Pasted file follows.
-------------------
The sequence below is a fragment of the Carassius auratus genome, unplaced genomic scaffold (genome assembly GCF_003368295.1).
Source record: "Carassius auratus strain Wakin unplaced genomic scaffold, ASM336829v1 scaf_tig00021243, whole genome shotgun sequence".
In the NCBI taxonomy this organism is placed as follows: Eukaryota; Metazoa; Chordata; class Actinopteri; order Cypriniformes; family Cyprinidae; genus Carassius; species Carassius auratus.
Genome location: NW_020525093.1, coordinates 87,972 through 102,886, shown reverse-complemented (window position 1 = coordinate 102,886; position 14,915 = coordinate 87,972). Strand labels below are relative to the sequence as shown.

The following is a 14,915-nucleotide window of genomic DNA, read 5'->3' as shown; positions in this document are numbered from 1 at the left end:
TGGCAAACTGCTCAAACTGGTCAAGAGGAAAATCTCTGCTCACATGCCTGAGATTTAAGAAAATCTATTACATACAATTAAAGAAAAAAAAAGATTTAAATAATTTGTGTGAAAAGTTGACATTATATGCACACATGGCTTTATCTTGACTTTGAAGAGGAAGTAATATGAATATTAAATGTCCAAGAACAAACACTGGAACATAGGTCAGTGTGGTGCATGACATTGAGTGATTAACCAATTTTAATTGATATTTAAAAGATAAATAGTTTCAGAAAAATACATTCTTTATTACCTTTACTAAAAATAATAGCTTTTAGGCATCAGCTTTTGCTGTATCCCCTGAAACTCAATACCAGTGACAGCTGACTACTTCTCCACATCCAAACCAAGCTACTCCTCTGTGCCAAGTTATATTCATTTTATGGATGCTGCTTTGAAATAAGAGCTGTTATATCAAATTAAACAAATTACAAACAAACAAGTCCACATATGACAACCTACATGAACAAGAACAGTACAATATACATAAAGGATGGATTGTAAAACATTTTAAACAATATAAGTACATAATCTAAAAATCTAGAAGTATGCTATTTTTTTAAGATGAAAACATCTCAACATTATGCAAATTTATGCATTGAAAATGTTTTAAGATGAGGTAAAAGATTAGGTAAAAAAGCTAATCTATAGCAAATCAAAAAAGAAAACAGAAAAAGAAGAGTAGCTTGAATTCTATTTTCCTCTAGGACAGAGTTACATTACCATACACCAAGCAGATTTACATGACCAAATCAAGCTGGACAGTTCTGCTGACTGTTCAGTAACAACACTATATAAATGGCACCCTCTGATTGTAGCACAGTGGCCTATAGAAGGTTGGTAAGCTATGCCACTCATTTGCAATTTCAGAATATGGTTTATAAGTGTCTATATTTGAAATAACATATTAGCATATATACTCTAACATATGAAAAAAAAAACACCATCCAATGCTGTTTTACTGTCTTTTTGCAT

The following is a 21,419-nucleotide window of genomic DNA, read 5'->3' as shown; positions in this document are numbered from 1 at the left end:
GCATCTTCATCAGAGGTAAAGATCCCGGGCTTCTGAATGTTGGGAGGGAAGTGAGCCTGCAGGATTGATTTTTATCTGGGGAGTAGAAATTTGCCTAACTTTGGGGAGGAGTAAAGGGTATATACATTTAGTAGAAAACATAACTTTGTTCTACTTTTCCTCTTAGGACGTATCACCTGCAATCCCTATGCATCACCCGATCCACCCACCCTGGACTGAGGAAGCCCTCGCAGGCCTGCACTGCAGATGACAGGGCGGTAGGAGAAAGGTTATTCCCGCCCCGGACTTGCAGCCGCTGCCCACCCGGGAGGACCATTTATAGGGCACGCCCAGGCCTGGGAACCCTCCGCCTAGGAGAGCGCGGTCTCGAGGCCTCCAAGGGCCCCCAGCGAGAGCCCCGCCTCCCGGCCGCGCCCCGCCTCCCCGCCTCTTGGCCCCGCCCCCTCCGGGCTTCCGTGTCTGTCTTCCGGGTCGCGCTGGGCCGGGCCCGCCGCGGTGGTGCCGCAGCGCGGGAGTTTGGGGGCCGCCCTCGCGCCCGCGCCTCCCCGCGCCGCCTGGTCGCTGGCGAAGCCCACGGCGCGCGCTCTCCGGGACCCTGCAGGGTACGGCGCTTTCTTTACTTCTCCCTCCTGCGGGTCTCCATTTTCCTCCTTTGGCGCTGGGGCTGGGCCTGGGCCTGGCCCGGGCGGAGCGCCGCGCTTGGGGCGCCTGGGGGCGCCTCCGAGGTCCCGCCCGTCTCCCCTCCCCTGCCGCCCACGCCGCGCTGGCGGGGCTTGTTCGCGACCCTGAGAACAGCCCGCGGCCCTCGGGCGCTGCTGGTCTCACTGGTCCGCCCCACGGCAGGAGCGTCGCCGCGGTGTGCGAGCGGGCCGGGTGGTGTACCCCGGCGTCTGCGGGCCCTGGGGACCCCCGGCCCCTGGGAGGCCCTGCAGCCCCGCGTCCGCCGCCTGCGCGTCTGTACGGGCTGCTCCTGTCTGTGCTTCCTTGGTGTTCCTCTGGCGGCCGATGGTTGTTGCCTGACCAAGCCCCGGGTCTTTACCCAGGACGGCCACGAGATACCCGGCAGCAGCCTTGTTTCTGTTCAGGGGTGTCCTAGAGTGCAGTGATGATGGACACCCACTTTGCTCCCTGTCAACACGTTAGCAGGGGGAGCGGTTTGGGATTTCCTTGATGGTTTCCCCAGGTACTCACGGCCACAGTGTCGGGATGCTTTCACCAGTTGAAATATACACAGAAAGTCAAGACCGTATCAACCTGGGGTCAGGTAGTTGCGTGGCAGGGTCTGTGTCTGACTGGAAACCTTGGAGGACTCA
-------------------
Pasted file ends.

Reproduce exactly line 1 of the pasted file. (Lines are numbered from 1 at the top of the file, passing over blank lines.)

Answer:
The sequence below is a fragment of the Carassius auratus genome, unplaced genomic scaffold (genome assembly GCF_003368295.1).